“De Candolle, one of the most distinguished botanists of this century, sought to prove in 1825, at the same time when the waters of the lake of Morat had apparently turned into a thick blood, that the phenomenon could be easily accounted for. He attributed it to the development of myriads of those half-vegetable, half-infusory animals which he terms Oscellatoria rubescens, and which form the link between animal and vegetable organisms.
Elsewhere we give an account of the red snow which Captain Ross observed in the Arctic regions. Many memoirs have been written on the subject by the most eminent naturalists, but no two of them agree in their hypotheses. Some call it “pollen powder of a species of pine.”; others, small insects; and Professor Agardt confesses very frankly that he is at a loss to either account for the cause of such phenomena, or to explain the nature of the red substance.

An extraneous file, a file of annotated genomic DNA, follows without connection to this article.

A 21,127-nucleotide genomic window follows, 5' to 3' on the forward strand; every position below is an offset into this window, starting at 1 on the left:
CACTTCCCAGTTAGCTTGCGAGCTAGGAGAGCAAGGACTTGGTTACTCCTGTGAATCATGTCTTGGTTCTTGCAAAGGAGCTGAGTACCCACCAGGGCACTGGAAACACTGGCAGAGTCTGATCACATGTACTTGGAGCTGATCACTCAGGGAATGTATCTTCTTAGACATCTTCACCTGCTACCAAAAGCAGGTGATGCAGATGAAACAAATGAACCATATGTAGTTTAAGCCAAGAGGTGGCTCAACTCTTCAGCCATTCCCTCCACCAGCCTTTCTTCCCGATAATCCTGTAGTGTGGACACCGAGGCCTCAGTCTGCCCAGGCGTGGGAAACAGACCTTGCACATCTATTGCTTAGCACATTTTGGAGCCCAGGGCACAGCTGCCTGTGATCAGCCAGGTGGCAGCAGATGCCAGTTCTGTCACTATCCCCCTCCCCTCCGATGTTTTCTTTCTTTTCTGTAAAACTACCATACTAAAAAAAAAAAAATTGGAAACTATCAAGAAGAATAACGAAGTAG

The unanimous testimony of mankind is said to be an irrefutable proof of truth; and about what was ever testimony more unanimous than that for thousands of ages among civilized people as among the most barbarous, there has existed a firm and unwavering belief in magic? The latter implies a contravention of the laws of nature only in the minds of the ignorant; and if such ignorance is to be deployed in the ancient uneducated nations, why do not our civilized and highly-educated classes of fervent Christians, deplore it also in themselves?
The mysteries of the Christian religion have been no more able to stand a crucial test than biblical miracles. Magic alone, in the true sense of the word, affords a clew to the wonders of Aaron’s rod, and the feats of the magi of Pharaoh, who opposed Moses; and it does that without either impairing the general truthfulness of the authors of the Exodus, or claiming more for the prophet of Israel than for others, or allowing the possibility of a single instance in which a “miracle” can happen in contravention of the laws of nature.
Out of many “miracles”, we may select for our illustration that of the “river turned into blood.” The text says: “Take thy rod and stretch out thine hand (with the rod in it) upon the waters, streams, etc. …that they may become blood.”
We do not hesitate to say that we have seen the same thing repeatedly done on a small scale, the experiment not having been applied to a river in these cases.”
H. P. Blavatsky